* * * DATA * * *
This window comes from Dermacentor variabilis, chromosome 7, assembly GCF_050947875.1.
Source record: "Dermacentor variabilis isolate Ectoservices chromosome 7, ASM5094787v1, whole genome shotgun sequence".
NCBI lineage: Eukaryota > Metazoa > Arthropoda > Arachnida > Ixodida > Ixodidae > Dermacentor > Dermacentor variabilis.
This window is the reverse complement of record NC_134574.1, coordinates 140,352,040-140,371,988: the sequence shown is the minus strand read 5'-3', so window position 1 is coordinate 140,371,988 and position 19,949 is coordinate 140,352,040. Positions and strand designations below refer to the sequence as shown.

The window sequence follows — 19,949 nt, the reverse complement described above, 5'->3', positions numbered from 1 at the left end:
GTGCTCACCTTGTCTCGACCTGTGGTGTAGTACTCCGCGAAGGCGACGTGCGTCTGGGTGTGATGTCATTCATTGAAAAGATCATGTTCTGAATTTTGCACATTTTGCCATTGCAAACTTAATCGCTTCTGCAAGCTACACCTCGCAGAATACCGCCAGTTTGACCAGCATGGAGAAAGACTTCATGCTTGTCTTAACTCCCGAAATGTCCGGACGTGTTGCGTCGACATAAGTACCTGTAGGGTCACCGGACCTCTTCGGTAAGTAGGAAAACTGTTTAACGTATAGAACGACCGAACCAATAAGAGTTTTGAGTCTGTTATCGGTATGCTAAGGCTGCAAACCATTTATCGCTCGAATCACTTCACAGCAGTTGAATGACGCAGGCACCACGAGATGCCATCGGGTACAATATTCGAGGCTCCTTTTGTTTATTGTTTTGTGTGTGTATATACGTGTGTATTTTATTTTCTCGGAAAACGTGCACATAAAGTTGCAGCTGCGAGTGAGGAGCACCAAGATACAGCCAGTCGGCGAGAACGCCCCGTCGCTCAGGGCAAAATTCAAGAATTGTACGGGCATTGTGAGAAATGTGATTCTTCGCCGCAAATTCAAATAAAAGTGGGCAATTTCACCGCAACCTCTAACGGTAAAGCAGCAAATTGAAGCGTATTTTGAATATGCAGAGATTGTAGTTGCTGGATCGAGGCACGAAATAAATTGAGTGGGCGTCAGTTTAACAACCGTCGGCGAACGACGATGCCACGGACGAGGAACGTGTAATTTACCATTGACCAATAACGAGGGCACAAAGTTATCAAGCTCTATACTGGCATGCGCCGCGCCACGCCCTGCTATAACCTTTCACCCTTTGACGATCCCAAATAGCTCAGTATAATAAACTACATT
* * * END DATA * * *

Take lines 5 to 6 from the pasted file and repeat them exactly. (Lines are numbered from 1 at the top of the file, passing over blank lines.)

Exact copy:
The window sequence follows — 19,949 nt, the reverse complement described above, 5'->3', positions numbered from 1 at the left end:
GTGCTCACCTTGTCTCGACCTGTGGTGTAGTACTCCGCGAAGGCGACGTGCGTCTGGGTGTGATGTCATTCATTGAAAAGATCATGTTCTGAATTTTGCACATTTTGCCATTGCAAACTTAATCGCTTCTGCAAGCTACACCTCGCAGAATACCGCCAGTTTGACCAGCATGGAGAAAGACTTCATGCTTGTCTTAACTCCCGAAATGTCCGGACGTGTTGCGTCGACATAAGTACCTGTAGGGTCACCGGACCTCTTCGGTAAGTAGGAAAACTGTTTAACGTATAGAACGACCGAACCAATAAGAGTTTTGAGTCTGTTATCGGTATGCTAAGGCTGCAAACCATTTATCGCTCGAATCACTTCACAGCAGTTGAATGACGCAGGCACCACGAGATGCCATCGGGTACAATATTCGAGGCTCCTTTTGTTTATTGTTTTGTGTGTGTATATACGTGTGTATTTTATTTTCTCGGAAAACGTGCACATAAAGTTGCAGCTGCGAGTGAGGAGCACCAAGATACAGCCAGTCGGCGAGAACGCCCCGTCGCTCAGGGCAAAATTCAAGAATTGTACGGGCATTGTGAGAAATGTGATTCTTCGCCGCAAATTCAAATAAAAGTGGGCAATTTCACCGCAACCTCTAACGGTAAAGCAGCAAATTGAAGCGTATTTTGAATATGCAGAGATTGTAGTTGCTGGATCGAGGCACGAAATAAATTGAGTGGGCGTCAGTTTAACAACCGTCGGCGAACGACGATGCCACGGACGAGGAACGTGTAATTTACCATTGACCAATAACGAGGGCACAAAGTTATCAAGCTCTATACTGGCATGCGCCGCGCCACGCCCTGCTATAACCTTTCACCCTTTGACGATCCCAAATAGCTCAGTATAATAAACTACATT